Profit before tax is expected to have dropped by over 20 per cent to £216m according to analyst consensus, showing the scale of the challenge chief executive Steve Rowe faces.
Clothing and home sales, which are measured at stores open for at least a year, are expected to have declined by as much as five per cent. Santander predicted a four per cent like-for-like drop in clothing and home.
It's forecasting £180m in full-year exceptional costs.
M&S has often been able to point to its booming food business when clothes sales are lacklustre, but it doesn't look as if it'll be able to fall back on that for this update: food sales on the same basis are expected to be flat.
Clothing and homeware sales account for 48 per cent of the business, while food accounts for 52 per cent. M&S had revenues of £10.4bn and pre-tax profit of £684m last year.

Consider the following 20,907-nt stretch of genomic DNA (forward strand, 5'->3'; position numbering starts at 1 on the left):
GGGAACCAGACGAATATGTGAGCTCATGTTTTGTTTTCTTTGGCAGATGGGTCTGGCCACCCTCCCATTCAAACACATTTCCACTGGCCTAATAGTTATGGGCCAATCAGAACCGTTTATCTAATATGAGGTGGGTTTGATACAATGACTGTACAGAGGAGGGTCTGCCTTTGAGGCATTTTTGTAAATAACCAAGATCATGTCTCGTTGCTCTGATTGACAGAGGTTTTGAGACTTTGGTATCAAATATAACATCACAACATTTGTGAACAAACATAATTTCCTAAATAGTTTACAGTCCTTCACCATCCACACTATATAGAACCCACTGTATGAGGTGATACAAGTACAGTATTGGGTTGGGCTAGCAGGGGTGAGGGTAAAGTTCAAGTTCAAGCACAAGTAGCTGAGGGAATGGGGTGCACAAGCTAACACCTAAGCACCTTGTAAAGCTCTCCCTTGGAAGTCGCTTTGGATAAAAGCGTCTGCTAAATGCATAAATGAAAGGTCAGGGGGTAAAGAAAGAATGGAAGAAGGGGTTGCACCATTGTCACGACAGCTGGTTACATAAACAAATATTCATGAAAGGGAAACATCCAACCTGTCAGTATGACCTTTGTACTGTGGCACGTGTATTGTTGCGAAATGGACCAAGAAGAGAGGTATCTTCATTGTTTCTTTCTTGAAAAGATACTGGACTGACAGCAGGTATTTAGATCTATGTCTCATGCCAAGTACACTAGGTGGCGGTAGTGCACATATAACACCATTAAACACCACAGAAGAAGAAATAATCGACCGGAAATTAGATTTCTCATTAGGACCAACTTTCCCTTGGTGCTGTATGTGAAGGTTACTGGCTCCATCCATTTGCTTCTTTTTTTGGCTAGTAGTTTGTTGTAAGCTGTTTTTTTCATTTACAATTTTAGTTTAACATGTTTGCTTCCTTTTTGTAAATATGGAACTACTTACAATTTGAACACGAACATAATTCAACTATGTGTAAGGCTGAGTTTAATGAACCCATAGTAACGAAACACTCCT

All eyes will be on what Rowe unveils as stage two of M&S' strategic plan, after the first, revealed back in May, looked at the UK retail business and reestablishing style authority and price positioning.
He previously said sales in clothing had been "unsatisfactory for a number of years" and pledged to focus on a number of key problems, including ditching fashion trends in favour of "accessible products [our customers] can wear with confidence".
It's expected that Rowe will announce a significant reordering of the company in the UK this week, with a number of store closures. There'll be around 30 of its 940 UK stores closing, as well as trimming of its international portfolio across the likes of France and China.
There will also be a reorganisation to focus on the brand's more successful food business. It'll be a markedly different approach to that of Rowe's predecessor, Marc Bolland, who expanded the business abroad.
M&S' international profits fell 37 per cent last year, while the future of the firm in Europe has become uncertain after the Brexit vote. The business has 480 stores across Europe, Asia and the Middle East.